A proud graduate of the Longwood Graduate Program, Bryan holds a Master of Science in Public Garden Management. His academic background reflects a dedication to advancing knowledge in the field, and he continues to contribute actively by serving on numerous horticulture, plant science, and arboriculture planning committees in the Philadelphia area.

Bryan stands out as a connector of ideas, people, and institutions, driven by a passion to deepen appreciation for the natural world. Through his efforts, he aims to foster collaboration and collective action, believing in our collective ability to make a positive impact. Bryan's commitment to education, coupled with his strategic planning and project management skills, positions him as a valuable contributor to the intersection of environmental awareness and community engagement.

Headshot of William Valerio.

William Valerio Director and CEO, Woodmere Art Museum 

Since 2010, William Valerio has served as the director and CEO of Woodmere Art Museum in Philadelphia. He earned an MA in art history from the University of Pennsylvania in 1987 and a doctorate in art history from Yale University in 1996. He then served as curator at the Queens Museum of Art in New York, where he became Interim Director of Exhibitions. Drawn back to Philadelphia in 2002 by Wharton, he completed the MBA program in 2004. While at Wharton, Dr. Valerio worked on various projects for the Philadelphia Museum of Art, where he became Assistant Director for Administration. Appointed to the directorship of Woodmere in 2010, he has overseen a dramatic expansion of that Museum’s contribution to the region’s cultural vitality.   

Headshot of Tama Matsuoka Wong.

Tama Matsuoka Wong Forager, farmer, author

Tama Matsuoka Wong served more than 25 years as a financial services lawyer in Tokyo, New York and Hong Kong where she was Asia Pacific General Counsel for Merrill Lynch. After returning to her native New Jersey she rediscovered her passion for the natural world, launching Meadows and More LLC to connect experts in the field of meadow restoration, botany and wildlife with people in the community.,serving on the advisory board of several local nonprofits such as New Jersey Conservation, NJ Audubon and Bowmans Hill Wildflower Preserve. In 2007 she was named Steward of the Year by the New Jersey Forest Service.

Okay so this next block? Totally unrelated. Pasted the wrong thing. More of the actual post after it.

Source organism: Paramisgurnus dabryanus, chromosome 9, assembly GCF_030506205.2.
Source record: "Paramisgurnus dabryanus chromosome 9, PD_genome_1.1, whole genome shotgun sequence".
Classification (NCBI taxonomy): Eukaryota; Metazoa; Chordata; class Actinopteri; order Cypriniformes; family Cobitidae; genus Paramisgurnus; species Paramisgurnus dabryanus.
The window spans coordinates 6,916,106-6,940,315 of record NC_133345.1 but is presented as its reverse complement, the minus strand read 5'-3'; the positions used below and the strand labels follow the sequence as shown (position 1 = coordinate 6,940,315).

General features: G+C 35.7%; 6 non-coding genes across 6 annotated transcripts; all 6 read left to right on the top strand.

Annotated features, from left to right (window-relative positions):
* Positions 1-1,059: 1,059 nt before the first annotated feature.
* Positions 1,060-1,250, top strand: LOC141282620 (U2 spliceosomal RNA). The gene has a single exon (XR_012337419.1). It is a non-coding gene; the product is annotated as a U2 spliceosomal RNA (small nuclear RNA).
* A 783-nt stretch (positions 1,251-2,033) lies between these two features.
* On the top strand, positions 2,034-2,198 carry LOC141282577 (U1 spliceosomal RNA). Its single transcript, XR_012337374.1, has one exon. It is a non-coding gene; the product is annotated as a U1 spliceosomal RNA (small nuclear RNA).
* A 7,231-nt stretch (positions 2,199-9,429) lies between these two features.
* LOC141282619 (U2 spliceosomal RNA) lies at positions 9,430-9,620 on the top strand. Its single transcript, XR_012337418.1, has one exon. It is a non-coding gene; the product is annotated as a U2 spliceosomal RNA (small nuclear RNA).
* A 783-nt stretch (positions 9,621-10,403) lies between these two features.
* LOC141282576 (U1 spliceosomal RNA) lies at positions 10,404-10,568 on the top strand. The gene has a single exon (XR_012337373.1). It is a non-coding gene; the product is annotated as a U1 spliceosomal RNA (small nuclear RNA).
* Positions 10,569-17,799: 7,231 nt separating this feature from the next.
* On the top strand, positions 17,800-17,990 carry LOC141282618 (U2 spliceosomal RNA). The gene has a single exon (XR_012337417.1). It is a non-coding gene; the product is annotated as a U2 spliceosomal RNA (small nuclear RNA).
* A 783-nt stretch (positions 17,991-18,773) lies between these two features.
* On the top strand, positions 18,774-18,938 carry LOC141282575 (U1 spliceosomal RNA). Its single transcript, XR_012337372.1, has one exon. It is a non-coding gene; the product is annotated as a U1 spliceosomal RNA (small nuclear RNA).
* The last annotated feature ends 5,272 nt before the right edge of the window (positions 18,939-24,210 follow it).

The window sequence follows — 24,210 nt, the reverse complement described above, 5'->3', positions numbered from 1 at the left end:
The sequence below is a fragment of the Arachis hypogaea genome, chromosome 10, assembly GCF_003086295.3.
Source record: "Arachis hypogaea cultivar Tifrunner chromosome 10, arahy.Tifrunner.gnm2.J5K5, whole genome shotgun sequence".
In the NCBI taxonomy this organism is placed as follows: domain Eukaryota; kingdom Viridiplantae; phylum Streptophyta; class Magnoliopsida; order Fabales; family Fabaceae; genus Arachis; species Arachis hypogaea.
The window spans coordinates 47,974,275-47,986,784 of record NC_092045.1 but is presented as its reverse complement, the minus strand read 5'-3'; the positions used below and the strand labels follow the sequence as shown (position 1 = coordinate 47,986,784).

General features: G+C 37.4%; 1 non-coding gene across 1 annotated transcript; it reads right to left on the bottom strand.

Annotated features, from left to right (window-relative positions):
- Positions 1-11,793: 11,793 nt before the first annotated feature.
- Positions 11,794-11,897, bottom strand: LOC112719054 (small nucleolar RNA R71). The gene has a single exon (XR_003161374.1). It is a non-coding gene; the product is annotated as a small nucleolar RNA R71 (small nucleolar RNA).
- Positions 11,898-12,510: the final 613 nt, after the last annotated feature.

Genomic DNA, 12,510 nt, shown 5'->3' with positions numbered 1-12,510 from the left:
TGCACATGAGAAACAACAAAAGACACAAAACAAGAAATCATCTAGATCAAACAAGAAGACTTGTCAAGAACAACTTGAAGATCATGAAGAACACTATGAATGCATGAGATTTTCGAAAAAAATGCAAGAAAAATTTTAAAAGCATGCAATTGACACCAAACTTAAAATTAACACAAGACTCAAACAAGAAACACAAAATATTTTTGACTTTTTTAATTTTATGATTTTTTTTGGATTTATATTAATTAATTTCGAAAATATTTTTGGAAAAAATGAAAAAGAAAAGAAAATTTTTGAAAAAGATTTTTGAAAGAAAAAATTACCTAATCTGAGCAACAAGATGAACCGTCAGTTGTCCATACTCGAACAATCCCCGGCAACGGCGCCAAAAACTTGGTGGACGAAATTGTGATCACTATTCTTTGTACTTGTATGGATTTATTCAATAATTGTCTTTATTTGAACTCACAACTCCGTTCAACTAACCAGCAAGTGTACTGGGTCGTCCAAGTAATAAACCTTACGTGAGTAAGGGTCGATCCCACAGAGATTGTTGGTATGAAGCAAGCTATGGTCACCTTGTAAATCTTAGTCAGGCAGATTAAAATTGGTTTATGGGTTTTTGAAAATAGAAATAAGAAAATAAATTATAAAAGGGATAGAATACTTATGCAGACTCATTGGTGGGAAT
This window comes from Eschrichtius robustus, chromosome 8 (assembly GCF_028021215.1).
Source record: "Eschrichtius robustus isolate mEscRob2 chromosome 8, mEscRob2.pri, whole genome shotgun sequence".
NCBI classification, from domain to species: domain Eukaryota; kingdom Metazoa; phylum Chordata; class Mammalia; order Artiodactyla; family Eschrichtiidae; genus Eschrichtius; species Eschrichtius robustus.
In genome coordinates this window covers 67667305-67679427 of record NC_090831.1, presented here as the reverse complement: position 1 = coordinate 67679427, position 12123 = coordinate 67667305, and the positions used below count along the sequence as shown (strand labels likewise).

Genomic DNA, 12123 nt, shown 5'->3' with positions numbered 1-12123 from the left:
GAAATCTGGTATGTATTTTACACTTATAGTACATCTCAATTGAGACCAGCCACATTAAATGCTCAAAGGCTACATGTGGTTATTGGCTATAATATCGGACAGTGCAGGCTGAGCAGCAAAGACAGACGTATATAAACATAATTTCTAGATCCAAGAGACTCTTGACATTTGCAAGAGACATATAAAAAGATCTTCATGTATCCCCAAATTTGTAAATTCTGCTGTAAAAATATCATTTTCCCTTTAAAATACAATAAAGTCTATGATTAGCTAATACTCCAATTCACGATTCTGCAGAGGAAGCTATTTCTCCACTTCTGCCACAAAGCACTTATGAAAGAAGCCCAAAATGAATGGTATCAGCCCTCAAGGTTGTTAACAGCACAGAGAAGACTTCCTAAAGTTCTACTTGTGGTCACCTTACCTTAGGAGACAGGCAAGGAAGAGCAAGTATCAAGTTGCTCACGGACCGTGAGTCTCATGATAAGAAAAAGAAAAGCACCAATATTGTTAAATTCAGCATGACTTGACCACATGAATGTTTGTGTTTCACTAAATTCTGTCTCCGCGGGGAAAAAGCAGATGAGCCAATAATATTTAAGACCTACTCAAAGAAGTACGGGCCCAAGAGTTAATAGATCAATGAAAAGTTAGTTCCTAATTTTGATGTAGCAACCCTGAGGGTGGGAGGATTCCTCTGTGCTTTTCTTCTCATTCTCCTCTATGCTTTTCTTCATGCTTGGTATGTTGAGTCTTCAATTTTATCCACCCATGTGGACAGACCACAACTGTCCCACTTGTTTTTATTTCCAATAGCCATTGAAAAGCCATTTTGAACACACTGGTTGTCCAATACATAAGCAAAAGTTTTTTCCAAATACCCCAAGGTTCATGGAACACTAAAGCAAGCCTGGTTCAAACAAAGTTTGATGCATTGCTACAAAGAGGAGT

She began exploring the edible potential of wild plants, working closely with Michellin starred NYC Chef Eddy Leroux to author Foraged Flavor, a wild food field guide and cookbook (Clarkson Potter June 2012), nominated for a James Beard award. In 2017 she co-authored Scraps, Wilt and Weeds with Danish chef Mads Refslund, building on illuminating conversations with NRDCs Dana Gunders and Harvard Law School Professor Emily Broad Lieb. In addition to running an innovative wild food business and supplying chefs and outlets in the NYC area, Tama speaks to diverse audiences such as the James Beard House, Garden Club of America, the American Museum of Natural History, Slow Food, schools and has hosted foraging events, from Charleston to Seattle to Toronto. 

Tama has been featured in CBS Sunday Morning “Our war against weeds” as well as the NY Times “Finding Flavor in the Weeds”, the WSJ, Edible Manhattan, Bloomberg Stealth lawyers, NPR Science Friday, among others. She gave a 2013 TedX Manhattan talk on “How I did less and ate better, thanks to weeds”.

Tama has a new book publication date March 12 2024: Into the Weeds: How to Garden Like a Forager about Gardening during the Anthropocene. She is also completing an ecourse certification from Cornell on Plant Based Medicine.

Tama lives in Hunterdon County New Jersey with her husband and is an emptynester.